The Evil Dead franchise is a fascinating one. Despite being around for over 40 years and pulling in new legions of diehard Deadite fans every decade, there have only been four movies that make up its cinematic legacy - three of which are essentially the same premise.
Yes, there are comics, a video game and a television show, but Evil Dead has by and large avoided the kind of oversaturation and degradation of quality that similar horror series find themselves in.
There’s always been a wise amount of trepidation over adding any new feature to the canon, which made expectations for the latest, fifth film in the franchise, this year’s Evil Dead Rise, all the greater.
Thankfully, there’s an extensive amount of freedom that writer and director Lee Cronin (The Hole in the Ground) has to play with, finally moving the demonic action far away from that cursed cabin in the woods to the city of Los Angeles.
Yet even with that change of scenery and an entirely fresh cast of characters, Cronin chooses to not stray too far from the structure of Sam Raimi’s original pair of 80s Evil Dead films and Fede Alvarez’s 2013 remake.
Like the three of those, once Evil Dead Rise starts to let the blood flow, it hardly lets up, continuously ramping up the demented violence to a feverish pitch by its end. Every film in this franchise manages to hit a point that feels like it's capturing the essence of insanity itself, and Rise is no exception. It’s a mean ass movie that spares no feelings.
The story is centered on a somewhat disjointed family living high up in an LA apartment complex. Ellie (Alyssa Sutherland) is a single mother to three kids, teenagers Danny (Morgan Davies) and Bridget (Gabrielle Echols) and their younger sister Kassie (Nell Fisher).
On the same night that Ellie’s own sister Beth (Lily Sullivan) comes to visit, an earthquake strikes the building, knocks out the power, damages the elevator, and destroys the staircase, trapping everyone inside. What’s more, the quake uncovers the hiding spot of a certain evil book, and unholy hell is quickly unleashed on the building.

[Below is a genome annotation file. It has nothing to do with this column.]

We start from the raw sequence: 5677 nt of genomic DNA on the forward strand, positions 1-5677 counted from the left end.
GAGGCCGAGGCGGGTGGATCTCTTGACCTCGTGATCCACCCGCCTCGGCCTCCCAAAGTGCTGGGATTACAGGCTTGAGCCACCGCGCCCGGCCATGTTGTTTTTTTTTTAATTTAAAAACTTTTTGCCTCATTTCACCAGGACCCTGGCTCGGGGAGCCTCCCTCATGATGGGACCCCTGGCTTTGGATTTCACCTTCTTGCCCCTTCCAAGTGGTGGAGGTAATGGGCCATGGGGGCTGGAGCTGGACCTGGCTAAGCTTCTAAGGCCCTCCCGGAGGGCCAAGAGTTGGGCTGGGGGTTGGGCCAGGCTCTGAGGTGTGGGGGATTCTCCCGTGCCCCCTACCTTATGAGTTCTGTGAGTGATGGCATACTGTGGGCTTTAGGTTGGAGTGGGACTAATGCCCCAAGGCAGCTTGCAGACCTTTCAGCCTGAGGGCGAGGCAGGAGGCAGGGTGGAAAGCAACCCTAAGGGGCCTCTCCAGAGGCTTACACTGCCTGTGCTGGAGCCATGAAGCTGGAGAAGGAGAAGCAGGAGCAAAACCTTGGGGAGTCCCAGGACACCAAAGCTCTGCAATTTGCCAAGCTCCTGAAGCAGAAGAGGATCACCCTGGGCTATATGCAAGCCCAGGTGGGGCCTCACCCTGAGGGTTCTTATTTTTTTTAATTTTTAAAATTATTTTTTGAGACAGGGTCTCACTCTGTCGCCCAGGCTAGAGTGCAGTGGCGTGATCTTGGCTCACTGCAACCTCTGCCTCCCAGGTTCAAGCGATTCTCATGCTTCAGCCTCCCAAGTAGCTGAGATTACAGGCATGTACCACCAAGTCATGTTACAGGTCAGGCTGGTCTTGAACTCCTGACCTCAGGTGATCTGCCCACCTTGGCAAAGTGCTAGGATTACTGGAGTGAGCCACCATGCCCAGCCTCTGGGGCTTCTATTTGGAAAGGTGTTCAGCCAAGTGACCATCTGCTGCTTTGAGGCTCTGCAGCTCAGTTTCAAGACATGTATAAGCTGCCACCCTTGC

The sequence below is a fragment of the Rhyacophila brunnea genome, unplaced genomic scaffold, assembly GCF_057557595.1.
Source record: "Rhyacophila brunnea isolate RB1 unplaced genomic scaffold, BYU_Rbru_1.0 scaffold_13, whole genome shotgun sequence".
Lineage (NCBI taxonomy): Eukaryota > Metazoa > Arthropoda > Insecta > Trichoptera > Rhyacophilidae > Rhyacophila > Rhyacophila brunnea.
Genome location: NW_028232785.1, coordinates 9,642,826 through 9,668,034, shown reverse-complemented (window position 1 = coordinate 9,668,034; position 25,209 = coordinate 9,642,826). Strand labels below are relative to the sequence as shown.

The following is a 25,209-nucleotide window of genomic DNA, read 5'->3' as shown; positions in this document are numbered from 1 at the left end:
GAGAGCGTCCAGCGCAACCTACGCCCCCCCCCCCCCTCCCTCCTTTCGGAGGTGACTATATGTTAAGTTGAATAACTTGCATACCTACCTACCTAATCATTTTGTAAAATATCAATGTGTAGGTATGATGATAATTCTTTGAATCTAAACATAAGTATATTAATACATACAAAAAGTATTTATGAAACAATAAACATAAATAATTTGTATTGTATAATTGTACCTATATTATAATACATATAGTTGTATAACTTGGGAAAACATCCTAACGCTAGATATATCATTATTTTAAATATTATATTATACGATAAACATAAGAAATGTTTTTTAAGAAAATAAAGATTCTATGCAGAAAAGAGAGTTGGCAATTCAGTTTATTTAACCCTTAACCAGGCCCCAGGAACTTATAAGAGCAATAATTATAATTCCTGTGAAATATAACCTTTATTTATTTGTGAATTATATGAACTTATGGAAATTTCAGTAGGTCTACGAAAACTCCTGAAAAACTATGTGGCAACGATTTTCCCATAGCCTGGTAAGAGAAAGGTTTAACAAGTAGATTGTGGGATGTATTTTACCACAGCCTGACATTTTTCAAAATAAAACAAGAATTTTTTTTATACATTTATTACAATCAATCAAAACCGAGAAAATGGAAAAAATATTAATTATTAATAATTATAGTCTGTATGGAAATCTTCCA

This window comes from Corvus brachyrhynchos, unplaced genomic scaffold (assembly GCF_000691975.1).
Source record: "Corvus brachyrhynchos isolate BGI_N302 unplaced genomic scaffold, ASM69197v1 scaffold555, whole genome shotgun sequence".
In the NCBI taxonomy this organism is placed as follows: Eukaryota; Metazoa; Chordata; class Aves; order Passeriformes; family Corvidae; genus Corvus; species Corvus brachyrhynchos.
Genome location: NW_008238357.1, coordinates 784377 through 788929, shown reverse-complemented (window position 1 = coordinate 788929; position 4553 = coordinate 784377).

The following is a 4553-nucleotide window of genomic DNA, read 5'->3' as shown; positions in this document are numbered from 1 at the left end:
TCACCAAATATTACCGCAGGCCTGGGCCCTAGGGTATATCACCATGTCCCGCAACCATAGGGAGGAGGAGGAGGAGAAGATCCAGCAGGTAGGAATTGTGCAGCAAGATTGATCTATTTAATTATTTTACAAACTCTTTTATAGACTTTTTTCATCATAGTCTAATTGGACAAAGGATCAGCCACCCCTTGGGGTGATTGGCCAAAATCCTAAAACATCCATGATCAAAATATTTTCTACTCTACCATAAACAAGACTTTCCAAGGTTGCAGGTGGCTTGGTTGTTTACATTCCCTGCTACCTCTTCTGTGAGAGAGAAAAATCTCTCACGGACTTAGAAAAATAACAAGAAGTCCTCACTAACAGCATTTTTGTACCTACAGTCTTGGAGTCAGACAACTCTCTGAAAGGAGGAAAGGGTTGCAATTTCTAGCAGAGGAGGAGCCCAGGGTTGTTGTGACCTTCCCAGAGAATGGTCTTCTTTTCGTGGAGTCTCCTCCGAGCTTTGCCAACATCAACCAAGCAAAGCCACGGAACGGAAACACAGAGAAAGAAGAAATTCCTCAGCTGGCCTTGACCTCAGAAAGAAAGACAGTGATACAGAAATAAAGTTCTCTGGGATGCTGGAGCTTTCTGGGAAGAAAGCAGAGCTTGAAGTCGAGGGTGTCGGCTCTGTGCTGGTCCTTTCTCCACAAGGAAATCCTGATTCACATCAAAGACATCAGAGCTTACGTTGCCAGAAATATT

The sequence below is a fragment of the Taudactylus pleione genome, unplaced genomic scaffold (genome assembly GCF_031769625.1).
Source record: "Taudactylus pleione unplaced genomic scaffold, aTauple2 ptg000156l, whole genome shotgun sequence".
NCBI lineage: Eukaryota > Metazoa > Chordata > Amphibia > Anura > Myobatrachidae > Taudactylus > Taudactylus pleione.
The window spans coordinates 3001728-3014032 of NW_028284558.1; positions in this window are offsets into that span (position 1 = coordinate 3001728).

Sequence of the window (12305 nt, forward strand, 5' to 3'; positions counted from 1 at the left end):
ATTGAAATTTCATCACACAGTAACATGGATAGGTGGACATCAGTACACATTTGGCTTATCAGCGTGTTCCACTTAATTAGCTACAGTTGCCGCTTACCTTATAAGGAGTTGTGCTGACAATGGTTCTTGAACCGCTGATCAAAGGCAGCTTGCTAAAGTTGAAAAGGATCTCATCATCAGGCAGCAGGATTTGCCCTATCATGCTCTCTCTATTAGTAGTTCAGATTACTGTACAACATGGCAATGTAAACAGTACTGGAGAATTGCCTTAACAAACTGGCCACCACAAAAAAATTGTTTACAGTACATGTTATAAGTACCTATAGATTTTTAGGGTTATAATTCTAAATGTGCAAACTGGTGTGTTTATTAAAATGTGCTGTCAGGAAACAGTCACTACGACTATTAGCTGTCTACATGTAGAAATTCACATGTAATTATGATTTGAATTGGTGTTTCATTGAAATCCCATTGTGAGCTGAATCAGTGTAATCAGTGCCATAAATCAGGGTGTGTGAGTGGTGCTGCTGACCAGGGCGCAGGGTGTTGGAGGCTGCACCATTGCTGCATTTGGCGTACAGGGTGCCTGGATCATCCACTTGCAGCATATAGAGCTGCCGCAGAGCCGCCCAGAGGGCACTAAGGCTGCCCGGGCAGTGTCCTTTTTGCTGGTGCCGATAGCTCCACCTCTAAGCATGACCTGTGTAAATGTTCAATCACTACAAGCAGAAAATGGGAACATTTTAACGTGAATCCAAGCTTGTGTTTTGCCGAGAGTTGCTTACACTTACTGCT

If you have a hard time dealing with seeing children in intense peril, Evil Dead Rise is not the movie for you. Ellie is the unlucky soul that gets chosen for consumption once the Deadite demons are released from the book, and Cronin’s film mines exceptionally cruel levels of terror from having this once loving mother viciously attack her children both physically and emotionally.
Beth, who has run from responsibilities and hardships all her life, is suddenly forced to keep these kids alive as best she can and defend them from her demonically-possessed sister. No amount of therapy could ever possibly heal all the traumatic harm that this group experiences.
Evil Dead Rise will please any horror fan looking for some gory mayhem. It’s the kind of movie where, when we see Ellie at work with her in-home tattoo machine, or notice how the camera lingers ever so slightly on a cheese grater in the kitchen, we know these things will inevitably be used in the worst of ways later on.
The Evil Dead franchise is one that holds a notable reputation for its exuberant displays of bodily harm, and Rise lives up to that legacy with some genuine stomach-churners. I consider myself pretty well desensitized to extreme movie violence, but there are a couple of moments in this that still made me wince or have to look away.
It’s a punishing movie, upsetting even, and it’s there that Cronin’s film begins to struggle with finding a proper tone. Rise mostly borrows from the grim harshness of the 2013 remake but also tries for some of madcap tongue-in-cheekness of Raimi’s films. They often clash with each other.
Some parts, like when one character chokes to death on someone’s ripped-off appendage, are obviously meant to come across as funny, but for the most part it’s difficult to tell whether certain moments are intended to be jokes or not. Maybe it’s just hard to reconcile the gallows humor with the extreme physical and psychological harm that’s befalling children. Either way, it doesn’t quite work.
The pacing also misses the mark when it comes to matching the relentlessness of the previous films. There’s a lot of stopping and starting, and while the cast delivers some good performances (Sutherland in particular is outstanding), the characters often feel like they’re underreacting to the horror that’s right in front of them. Still, Cronin’s film does manage to reach that inspired level of insanity that all of these films possess. The finale of this bloodbath all but redefines the term carnage.
I wouldn’t say I enjoyed this film but I was definitely affected by it. It successfully terrified me and has been bothering my brain ever since, a testament to the power of the genre when it’s at its best. Evil Dead Rise is one lean, mean horror machine, and it’s here to tell you that life comes at you fast but death comes even faster.
‘Evil Dead Rise’ is now playing in theaters.